Below are some tips on how to get the best result when working with hairier yarns:

1. When the garment is finished (before you wash it) shake it vigorously so the looser hairs come off. NOTE: do NOT use a lint roller, brush or any method that pulls at the yarn.

2. Place the garment in a plastic bag and put it in your freezer - the temperature will cause the fibres to become less attached to each other, and excess fibres will come off easier.

3. Leave in the freezer for a few hours before taking it out and shaking it again.

4. Wash the garment according to the instructions on the yarn label.

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22) Where on the garment is the length measured?

The measurement sketch/schematic drawing provides information regarding the full length of the garment. If it’s a jumper or a jacket the length is measured from the highest point on the shoulder closest to the neckline, and straight down to the bottom of the garment. It is NOT measured from the tip of shoulder. Similarly, the length of yoke is measured from the highest point on the shoulder and down to where yoke is split into body and sleeves.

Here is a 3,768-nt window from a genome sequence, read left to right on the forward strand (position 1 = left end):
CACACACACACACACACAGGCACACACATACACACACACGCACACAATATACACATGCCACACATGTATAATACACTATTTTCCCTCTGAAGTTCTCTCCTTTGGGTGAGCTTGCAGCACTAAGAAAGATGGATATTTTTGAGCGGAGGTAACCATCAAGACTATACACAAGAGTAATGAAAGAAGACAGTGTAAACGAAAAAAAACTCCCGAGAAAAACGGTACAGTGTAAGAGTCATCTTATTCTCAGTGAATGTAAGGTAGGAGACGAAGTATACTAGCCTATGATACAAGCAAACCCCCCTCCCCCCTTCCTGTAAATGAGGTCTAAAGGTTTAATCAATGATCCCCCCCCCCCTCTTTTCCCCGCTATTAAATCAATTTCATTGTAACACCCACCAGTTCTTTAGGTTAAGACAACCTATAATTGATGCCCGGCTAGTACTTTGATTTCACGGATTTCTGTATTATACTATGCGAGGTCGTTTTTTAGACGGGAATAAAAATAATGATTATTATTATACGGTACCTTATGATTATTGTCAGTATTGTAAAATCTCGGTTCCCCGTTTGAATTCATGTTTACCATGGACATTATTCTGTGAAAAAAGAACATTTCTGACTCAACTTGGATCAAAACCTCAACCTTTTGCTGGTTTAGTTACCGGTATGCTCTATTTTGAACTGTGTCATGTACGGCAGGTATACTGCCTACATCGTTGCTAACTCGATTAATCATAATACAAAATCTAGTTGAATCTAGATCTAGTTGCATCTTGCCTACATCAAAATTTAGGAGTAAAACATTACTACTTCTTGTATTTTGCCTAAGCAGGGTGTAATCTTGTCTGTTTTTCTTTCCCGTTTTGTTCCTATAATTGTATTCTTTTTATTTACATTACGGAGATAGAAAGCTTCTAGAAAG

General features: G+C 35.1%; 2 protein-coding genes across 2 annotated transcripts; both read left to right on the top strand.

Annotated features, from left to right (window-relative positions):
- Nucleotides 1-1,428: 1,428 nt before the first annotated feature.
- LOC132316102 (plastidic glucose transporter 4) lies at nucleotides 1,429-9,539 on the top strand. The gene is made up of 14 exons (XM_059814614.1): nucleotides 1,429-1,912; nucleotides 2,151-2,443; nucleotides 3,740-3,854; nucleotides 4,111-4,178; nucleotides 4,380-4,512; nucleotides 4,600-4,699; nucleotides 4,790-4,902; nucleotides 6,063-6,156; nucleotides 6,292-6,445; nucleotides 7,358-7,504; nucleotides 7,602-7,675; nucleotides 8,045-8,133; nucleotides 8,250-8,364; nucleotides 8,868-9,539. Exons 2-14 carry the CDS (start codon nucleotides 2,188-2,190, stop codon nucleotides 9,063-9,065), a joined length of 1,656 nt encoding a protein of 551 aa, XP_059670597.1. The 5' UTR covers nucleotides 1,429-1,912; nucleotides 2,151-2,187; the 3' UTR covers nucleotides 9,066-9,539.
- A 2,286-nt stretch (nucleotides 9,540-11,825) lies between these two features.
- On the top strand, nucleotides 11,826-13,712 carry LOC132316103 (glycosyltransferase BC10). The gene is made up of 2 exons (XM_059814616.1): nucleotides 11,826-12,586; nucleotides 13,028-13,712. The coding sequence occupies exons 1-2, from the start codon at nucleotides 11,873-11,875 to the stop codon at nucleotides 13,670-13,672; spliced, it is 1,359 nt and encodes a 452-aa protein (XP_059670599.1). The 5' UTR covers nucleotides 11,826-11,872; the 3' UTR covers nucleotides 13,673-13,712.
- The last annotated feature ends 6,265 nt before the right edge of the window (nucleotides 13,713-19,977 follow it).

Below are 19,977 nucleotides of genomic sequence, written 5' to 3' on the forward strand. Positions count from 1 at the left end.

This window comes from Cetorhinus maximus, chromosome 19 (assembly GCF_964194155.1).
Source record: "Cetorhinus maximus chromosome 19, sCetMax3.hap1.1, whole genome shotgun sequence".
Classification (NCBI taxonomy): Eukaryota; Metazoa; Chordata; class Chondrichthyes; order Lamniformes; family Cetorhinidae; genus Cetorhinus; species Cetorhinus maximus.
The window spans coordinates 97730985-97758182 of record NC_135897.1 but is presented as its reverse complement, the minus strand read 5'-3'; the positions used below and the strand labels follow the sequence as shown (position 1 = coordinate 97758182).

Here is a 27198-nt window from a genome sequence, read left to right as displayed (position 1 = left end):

On a jacket measures are never taken along bands, unless specifically stated. Always measure inside band stitches when measuring the length.

See DROPS lesson: How to read a schematic drawing

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23) How do I know how many balls of yarn I need?